Packers notes: Breaking tackles big for wide receivers

Michael Cohen
Packers News
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Green Bay Packers wide receiver Davante Adams (17) runs for the winning touchdown in overtime against the Cleveland Browns on Dec. 10, 2017 at FirstEnergy Stadium in Cleveland.

GREEN BAY - The day after the Green Bay Packers beat the Cleveland Browns 27-21 in overtime, coach Mike McCarthy praised his wide receivers for playing through contact to generate extra yards.

McCarthy said the perimeter group broke 17 tackles in total.

“That’s a huge day,” he said Monday. “I thought our guys did a great job in that area.”

As it turns out, the uptick in broken tackles is credited to a goal set by the wide receivers after the injury to quarterback Aaron Rodgers. It was their personal challenge to gain more yards after contact to assist backup Brett Hundley.

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None of the broken tackles was bigger than two by Davante Adams on the game-winning play. He pulled away from an arm tackle 2 yards beyond the line of scrimmage and spun away from another defender to race into the end zone for a touchdown.

“When Brett stepped in there, we took it upon ourselves in our room to make sure that we do something a little bit better,” wide receivers coach Luke Getsy said. “So each and every week it’s been an emphasis. We went into that Cleveland game knowing that it was going to have to be a big part of what we do. They’re an aggressive-style defense. We were going to get guys in space and we had to do our job. So yeah, we definitely emphasized it a lot last week.”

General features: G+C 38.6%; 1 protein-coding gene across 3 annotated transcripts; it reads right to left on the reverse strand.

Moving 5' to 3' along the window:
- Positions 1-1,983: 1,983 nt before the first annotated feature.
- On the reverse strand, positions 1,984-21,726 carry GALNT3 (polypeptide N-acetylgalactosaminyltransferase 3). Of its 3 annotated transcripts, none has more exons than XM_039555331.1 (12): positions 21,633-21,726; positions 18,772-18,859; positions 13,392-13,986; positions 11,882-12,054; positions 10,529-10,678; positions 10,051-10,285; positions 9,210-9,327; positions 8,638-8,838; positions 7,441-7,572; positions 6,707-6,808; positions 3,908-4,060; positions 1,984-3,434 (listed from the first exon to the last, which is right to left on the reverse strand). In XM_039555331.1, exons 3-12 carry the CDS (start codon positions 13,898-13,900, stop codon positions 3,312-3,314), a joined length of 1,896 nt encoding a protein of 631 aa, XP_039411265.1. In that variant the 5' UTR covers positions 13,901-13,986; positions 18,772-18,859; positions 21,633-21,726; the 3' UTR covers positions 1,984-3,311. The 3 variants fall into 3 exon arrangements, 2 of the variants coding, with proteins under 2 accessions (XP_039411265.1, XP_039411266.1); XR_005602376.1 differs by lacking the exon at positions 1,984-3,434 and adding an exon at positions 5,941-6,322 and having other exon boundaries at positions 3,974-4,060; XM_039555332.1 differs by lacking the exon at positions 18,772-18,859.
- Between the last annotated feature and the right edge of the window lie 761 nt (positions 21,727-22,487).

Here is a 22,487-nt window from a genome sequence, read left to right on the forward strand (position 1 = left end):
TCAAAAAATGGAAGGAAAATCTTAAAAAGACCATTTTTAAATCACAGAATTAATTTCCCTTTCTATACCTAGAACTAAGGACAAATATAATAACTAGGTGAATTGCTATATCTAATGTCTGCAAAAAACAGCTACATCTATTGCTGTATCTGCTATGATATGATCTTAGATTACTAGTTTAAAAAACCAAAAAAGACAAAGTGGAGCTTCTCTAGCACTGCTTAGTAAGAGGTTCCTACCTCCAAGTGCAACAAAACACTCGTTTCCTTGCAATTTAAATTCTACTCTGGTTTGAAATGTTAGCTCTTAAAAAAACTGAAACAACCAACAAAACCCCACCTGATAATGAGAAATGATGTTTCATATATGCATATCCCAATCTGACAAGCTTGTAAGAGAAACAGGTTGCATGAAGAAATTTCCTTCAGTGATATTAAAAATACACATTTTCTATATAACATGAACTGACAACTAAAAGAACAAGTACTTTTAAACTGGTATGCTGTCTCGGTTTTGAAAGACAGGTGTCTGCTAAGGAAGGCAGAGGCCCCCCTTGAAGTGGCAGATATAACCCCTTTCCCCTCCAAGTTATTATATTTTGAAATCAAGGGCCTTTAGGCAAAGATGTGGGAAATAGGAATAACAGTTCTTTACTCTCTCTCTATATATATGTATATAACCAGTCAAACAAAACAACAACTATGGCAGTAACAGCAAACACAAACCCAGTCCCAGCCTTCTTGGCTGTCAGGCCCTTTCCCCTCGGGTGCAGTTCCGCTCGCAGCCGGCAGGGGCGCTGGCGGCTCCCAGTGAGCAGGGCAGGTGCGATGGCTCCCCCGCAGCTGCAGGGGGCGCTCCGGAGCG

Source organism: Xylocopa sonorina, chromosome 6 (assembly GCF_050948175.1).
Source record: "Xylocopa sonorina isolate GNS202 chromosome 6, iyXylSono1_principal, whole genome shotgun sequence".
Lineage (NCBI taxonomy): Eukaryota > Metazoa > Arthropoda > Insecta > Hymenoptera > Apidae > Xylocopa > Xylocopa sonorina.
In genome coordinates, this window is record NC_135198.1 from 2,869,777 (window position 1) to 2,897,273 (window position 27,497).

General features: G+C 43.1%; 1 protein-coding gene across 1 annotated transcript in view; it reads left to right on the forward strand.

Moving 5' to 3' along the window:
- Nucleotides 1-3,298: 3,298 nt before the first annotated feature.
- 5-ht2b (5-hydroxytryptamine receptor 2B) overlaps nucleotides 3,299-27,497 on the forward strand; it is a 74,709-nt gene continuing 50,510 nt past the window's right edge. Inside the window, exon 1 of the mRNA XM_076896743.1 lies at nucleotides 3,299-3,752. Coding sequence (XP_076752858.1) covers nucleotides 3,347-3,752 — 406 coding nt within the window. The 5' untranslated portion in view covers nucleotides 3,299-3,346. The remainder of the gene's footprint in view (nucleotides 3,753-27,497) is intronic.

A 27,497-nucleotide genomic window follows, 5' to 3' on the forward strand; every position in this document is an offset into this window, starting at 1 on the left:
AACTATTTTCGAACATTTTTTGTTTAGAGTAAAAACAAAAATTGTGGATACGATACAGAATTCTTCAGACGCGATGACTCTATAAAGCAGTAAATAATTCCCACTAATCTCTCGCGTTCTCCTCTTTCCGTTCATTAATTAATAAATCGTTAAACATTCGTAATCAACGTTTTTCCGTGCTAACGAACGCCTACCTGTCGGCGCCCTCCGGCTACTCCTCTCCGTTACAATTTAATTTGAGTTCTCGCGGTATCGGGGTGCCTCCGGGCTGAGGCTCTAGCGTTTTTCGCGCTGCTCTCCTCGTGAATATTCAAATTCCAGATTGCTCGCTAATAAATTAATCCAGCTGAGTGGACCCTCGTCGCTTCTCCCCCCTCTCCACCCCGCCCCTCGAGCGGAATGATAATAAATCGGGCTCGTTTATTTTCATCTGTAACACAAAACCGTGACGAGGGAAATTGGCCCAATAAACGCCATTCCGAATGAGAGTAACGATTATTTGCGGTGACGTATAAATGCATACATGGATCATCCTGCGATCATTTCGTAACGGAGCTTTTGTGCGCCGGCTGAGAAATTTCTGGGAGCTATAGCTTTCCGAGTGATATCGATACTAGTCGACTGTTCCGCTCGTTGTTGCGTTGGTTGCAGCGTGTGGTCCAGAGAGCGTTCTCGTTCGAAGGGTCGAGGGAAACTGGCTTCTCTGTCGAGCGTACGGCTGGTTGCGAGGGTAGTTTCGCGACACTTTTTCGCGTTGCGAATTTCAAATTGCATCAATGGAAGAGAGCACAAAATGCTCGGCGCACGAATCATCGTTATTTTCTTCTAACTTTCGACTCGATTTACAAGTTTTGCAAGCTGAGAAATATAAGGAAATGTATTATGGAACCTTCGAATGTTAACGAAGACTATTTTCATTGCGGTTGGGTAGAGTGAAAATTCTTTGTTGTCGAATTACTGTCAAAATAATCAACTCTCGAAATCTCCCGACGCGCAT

Near miss: A mental mistake by Hundley turned the ball over on downs at the Browns 12-yard line midway through the third quarter. What was supposed to be a toss to the left devolved into a 2-yard loss when Hundley turned the wrong way and was swallowed behind the line of scrimmage.

But it was nearly perfect, according to running backs coach Ben Sirmans. The Browns bit so hard on a pull by left guard Lane Taylor that running back Aaron Jones had just one player between him and the end zone.

“It was him one-on-one with the safety,” Sirmans said. “We looked at it on Tuesday, which is too bad, because it was blocked perfectly. It would have been a one-on-one with him and the safety, where my money would have been on him, so it could have easily been a touchdown.”

Perhaps McCarthy will give the play another chance this week.

Old coach: Before he earned his first job in the NFL, Packers defensive coordinator Dom Capers spent a dozen years as a college coach. He never spent more than three years in the same place, and his resume included stops at Hawaii, San Jose State, California, Tennessee and Ohio State, among others.

During that time, Capers came across a defensive player named Ron Rivera, now the head coach of the Panthers, and another two-way player named Richard Rodgers, assistant defensive backs coach.

“I recruited Ron Rivera out of high school,” Capers said. “I’m dating myself here. There’s two guys on the Carolina staff that I recruited out of high school: Ron Rivera and (Packers tight end) Richard Rodgers’ dad.

“I’ll tell you, Ron was such an impressive guy coming out of high school. He went to Seaside High School in Monterey. Everybody had great, great things to stay about him. He grew up on Fort Ord. His dad was a military guy. Very impressive home visit going in with his family. The discipline that he grew up with, and I think he’s just a real high-character guy and he’s done a tremendous job.”

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